I sat on the carpet of my apartment with my legs crossed trying to imitate the posture I had seen in one of the illustrations of the Zen book I had just read.

“Impossible!,” I thought, with the body bent and one knee almost up to my shoulder. The thing took a better look after placing a generous cushion under my buttocks, but to put both feet on the thighs, in the so called lotus position, seemed more a circus contortion than a spiritual practice.

“I need a teacher,” I thought and, without a better idea, I opened the yellow pages and looked up under the letter M of monastery (this didn’t seem the best way to seek for a master).

“Eureka!,” I shouted when I realized there was a Buddhist monastery just a few blocks from my place, so I decided to pay a visit. The term “monastery” was definitely not the most fitting one for a house with a shed in the courtyard that functioned as the zendo. I paid one hundred dollars to be able to attend for a month (every morning from six to eight), a sitting period of forty minutes, an un-sitting period of twenty minutes, and perform a Korean gymnastic accompanied by drums and hoarse voices for almost an hour.

My meditative baptism was just awful. The intense pain caused by sitting motionless on the floor, in silence and darkness for forty minutes that seemed four hundred, was excruciating. While the others stood up to drink some tea and go to the bathroom, I remained on the floor uncrossing my legs in slow motion with awkward gestures that nobody seemed to care. Finished the “resting period,” it began a weird gymnastic dancing, and the only teaching I got was, “do what others do.”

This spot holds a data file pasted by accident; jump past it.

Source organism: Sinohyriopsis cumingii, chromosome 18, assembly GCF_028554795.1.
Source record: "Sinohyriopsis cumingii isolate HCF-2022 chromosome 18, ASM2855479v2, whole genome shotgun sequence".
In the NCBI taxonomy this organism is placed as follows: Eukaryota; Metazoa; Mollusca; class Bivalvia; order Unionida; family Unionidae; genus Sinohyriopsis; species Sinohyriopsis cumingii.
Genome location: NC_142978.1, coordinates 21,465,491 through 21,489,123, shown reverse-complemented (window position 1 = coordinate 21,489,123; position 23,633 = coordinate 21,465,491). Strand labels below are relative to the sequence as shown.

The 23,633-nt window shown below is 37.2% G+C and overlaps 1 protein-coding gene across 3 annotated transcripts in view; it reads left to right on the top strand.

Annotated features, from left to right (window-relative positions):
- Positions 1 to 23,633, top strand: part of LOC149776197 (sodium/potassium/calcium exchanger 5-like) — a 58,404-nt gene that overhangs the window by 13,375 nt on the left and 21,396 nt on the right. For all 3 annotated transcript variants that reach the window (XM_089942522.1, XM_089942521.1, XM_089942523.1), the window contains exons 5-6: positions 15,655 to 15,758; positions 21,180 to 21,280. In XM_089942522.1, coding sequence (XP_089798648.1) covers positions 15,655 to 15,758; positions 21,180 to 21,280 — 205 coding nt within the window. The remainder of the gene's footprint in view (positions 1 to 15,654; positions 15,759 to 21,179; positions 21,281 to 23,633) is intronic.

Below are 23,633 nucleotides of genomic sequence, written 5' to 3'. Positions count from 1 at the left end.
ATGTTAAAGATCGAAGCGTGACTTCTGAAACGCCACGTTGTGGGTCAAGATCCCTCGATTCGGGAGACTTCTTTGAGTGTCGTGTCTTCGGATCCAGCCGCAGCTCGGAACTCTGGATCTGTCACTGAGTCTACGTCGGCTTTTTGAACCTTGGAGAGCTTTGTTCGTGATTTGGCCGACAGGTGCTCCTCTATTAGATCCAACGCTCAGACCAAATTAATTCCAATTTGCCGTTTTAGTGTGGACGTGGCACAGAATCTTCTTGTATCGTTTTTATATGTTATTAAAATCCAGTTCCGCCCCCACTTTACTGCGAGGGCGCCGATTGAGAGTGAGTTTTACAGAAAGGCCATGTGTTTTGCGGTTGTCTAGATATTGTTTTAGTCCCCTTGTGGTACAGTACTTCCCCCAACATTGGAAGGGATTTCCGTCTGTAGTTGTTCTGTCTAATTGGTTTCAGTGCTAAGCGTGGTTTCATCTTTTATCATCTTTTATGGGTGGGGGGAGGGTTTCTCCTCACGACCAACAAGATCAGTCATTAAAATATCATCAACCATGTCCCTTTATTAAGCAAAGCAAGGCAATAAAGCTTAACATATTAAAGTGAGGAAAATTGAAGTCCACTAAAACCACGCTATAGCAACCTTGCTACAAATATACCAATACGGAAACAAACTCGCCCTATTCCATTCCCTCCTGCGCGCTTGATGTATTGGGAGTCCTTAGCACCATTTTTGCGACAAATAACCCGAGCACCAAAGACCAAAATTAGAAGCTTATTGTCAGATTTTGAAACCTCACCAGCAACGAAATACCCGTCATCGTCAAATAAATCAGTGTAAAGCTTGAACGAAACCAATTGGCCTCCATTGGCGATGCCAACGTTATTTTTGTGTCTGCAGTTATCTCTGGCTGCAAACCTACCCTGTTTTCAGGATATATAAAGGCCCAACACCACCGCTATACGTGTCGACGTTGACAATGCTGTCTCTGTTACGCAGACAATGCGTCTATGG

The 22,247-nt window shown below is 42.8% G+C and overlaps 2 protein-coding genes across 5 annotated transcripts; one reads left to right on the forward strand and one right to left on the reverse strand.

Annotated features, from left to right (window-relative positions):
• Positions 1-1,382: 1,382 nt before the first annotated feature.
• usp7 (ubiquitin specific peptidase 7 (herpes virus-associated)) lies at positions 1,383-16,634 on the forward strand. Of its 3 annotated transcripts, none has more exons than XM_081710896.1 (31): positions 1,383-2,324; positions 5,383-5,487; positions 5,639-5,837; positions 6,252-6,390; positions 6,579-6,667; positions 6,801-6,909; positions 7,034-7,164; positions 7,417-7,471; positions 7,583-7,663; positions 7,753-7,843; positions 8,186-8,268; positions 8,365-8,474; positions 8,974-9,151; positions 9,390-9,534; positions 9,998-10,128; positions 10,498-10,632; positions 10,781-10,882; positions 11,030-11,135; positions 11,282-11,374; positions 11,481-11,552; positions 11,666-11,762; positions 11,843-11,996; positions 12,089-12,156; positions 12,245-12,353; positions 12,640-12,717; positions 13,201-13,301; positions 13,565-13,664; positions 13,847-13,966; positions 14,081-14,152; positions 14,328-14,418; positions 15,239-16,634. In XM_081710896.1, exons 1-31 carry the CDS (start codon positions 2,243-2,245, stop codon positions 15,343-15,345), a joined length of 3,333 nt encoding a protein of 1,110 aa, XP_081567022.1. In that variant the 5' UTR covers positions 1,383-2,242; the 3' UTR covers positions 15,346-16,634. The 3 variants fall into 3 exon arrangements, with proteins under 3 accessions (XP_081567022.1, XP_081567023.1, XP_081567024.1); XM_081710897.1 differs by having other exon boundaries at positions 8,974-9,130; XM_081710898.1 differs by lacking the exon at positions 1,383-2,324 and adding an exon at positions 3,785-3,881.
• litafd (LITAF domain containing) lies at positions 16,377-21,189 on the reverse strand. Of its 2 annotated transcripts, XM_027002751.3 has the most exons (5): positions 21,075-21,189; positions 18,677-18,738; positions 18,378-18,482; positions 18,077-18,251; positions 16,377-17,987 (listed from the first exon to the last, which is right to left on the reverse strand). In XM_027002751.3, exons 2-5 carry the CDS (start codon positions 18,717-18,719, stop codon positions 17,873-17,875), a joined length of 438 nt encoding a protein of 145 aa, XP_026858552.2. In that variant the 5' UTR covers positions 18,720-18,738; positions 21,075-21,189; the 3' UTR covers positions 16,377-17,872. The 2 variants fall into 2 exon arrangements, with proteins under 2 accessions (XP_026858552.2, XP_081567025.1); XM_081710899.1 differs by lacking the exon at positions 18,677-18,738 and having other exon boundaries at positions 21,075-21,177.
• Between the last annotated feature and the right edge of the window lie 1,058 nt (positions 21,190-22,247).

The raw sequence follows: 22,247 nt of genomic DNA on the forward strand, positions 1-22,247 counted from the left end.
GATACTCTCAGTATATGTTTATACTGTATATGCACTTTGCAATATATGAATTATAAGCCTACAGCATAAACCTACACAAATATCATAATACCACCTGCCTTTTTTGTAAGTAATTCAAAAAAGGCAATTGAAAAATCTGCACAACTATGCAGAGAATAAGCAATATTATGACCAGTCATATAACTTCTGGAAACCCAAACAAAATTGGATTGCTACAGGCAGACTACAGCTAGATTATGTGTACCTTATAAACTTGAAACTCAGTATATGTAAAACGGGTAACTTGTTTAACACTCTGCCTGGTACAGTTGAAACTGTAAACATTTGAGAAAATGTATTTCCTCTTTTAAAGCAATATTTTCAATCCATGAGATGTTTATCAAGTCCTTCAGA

By the end of the month –no surprise– I dropped out. The good thing about that horrendous month was that, from then on, I could sit crossed-legged in half-lotus my good half an hour at my place. Besides, I discovered the “dawns.”

Up to that moment, when the sound of the alarm clock went off every morning, I threw myself out of the bed to run a race of hurdles in which I had to “jump over” shavings, drinking bitter coffees, finding pairs (of socks), shaking crumbs out of documents, getting on the bike while juggling with stuffy donuts, etc. At my best, I could do all in less than fifteen minutes, shower included.

After my “baptism of fire,” I got up early and quietly, I practiced a shortened version of the Korean gymnastics, and then I sat to meditate for half an hour while the intensity of the light of the dawn rose slowly into the room, yet not in my mind, which was trapped in any of the Zen riddles (koans)…

A monk asked Joshu, “Has a dog Buddha-nature or not?” and Joshu answered, “Moo.”

I struggled between crying out of pain or bursting into laughing, because to me the koan only made sense if the monk would have asked about a cow. Even at those early times I already had clear a very important lesson: that without sense of humor cultivation is impossible. So, remember, Moo!

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